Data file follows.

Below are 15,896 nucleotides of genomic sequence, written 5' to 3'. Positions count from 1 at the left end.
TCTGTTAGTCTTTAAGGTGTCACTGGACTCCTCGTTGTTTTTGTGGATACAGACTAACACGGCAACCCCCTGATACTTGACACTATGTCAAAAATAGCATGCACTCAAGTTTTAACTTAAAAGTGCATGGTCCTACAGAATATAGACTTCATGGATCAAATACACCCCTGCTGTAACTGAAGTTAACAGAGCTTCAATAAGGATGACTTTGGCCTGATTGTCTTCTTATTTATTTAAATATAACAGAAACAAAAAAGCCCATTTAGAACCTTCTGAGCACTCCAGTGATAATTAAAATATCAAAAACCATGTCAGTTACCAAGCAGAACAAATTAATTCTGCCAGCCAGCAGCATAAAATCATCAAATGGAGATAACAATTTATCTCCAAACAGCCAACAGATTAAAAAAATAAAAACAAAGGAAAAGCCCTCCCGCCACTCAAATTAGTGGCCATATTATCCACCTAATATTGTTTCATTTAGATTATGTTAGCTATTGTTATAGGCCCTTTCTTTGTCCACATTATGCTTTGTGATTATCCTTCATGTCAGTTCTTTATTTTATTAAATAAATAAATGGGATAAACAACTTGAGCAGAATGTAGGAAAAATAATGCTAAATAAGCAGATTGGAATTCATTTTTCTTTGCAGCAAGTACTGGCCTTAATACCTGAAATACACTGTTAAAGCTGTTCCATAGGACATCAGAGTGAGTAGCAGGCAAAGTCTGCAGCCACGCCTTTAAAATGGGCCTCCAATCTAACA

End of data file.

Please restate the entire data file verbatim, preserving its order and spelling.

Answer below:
Below are 15,896 nucleotides of genomic sequence, written 5' to 3'. Positions count from 1 at the left end.
TCTGTTAGTCTTTAAGGTGTCACTGGACTCCTCGTTGTTTTTGTGGATACAGACTAACACGGCAACCCCCTGATACTTGACACTATGTCAAAAATAGCATGCACTCAAGTTTTAACTTAAAAGTGCATGGTCCTACAGAATATAGACTTCATGGATCAAATACACCCCTGCTGTAACTGAAGTTAACAGAGCTTCAATAAGGATGACTTTGGCCTGATTGTCTTCTTATTTATTTAAATATAACAGAAACAAAAAAGCCCATTTAGAACCTTCTGAGCACTCCAGTGATAATTAAAATATCAAAAACCATGTCAGTTACCAAGCAGAACAAATTAATTCTGCCAGCCAGCAGCATAAAATCATCAAATGGAGATAACAATTTATCTCCAAACAGCCAACAGATTAAAAAAATAAAAACAAAGGAAAAGCCCTCCCGCCACTCAAATTAGTGGCCATATTATCCACCTAATATTGTTTCATTTAGATTATGTTAGCTATTGTTATAGGCCCTTTCTTTGTCCACATTATGCTTTGTGATTATCCTTCATGTCAGTTCTTTATTTTATTAAATAAATAAATGGGATAAACAACTTGAGCAGAATGTAGGAAAAATAATGCTAAATAAGCAGATTGGAATTCATTTTTCTTTGCAGCAAGTACTGGCCTTAATACCTGAAATACACTGTTAAAGCTGTTCCATAGGACATCAGAGTGAGTAGCAGGCAAAGTCTGCAGCCACGCCTTTAAAATGGGCCTCCAATCTAACA